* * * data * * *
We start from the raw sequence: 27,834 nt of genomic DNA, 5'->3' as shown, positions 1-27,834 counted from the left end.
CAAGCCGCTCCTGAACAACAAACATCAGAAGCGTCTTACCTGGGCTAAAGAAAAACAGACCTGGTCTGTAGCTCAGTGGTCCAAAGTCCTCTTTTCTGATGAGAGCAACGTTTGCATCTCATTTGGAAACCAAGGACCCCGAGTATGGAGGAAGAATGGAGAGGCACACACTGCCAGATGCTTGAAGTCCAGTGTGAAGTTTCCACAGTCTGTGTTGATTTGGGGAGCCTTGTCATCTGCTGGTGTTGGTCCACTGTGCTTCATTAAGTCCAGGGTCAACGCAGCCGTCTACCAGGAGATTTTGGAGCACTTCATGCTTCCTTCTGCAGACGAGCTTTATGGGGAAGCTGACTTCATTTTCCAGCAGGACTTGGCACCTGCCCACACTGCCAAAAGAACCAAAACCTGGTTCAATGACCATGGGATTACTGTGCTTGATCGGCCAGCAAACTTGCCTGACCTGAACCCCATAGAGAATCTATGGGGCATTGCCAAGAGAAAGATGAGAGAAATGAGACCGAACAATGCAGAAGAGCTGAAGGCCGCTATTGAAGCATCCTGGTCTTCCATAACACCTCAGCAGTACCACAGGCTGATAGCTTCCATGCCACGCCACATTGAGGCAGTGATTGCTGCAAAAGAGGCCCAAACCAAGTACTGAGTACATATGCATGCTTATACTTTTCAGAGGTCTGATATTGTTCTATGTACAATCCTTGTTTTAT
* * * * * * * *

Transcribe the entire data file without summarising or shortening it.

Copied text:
We start from the raw sequence: 27,834 nt of genomic DNA, 5'->3' as shown, positions 1-27,834 counted from the left end.
CAAGCCGCTCCTGAACAACAAACATCAGAAGCGTCTTACCTGGGCTAAAGAAAAACAGACCTGGTCTGTAGCTCAGTGGTCCAAAGTCCTCTTTTCTGATGAGAGCAACGTTTGCATCTCATTTGGAAACCAAGGACCCCGAGTATGGAGGAAGAATGGAGAGGCACACACTGCCAGATGCTTGAAGTCCAGTGTGAAGTTTCCACAGTCTGTGTTGATTTGGGGAGCCTTGTCATCTGCTGGTGTTGGTCCACTGTGCTTCATTAAGTCCAGGGTCAACGCAGCCGTCTACCAGGAGATTTTGGAGCACTTCATGCTTCCTTCTGCAGACGAGCTTTATGGGGAAGCTGACTTCATTTTCCAGCAGGACTTGGCACCTGCCCACACTGCCAAAAGAACCAAAACCTGGTTCAATGACCATGGGATTACTGTGCTTGATCGGCCAGCAAACTTGCCTGACCTGAACCCCATAGAGAATCTATGGGGCATTGCCAAGAGAAAGATGAGAGAAATGAGACCGAACAATGCAGAAGAGCTGAAGGCCGCTATTGAAGCATCCTGGTCTTCCATAACACCTCAGCAGTACCACAGGCTGATAGCTTCCATGCCACGCCACATTGAGGCAGTGATTGCTGCAAAAGAGGCCCAAACCAAGTACTGAGTACATATGCATGCTTATACTTTTCAGAGGTCTGATATTGTTCTATGTACAATCCTTGTTTTAT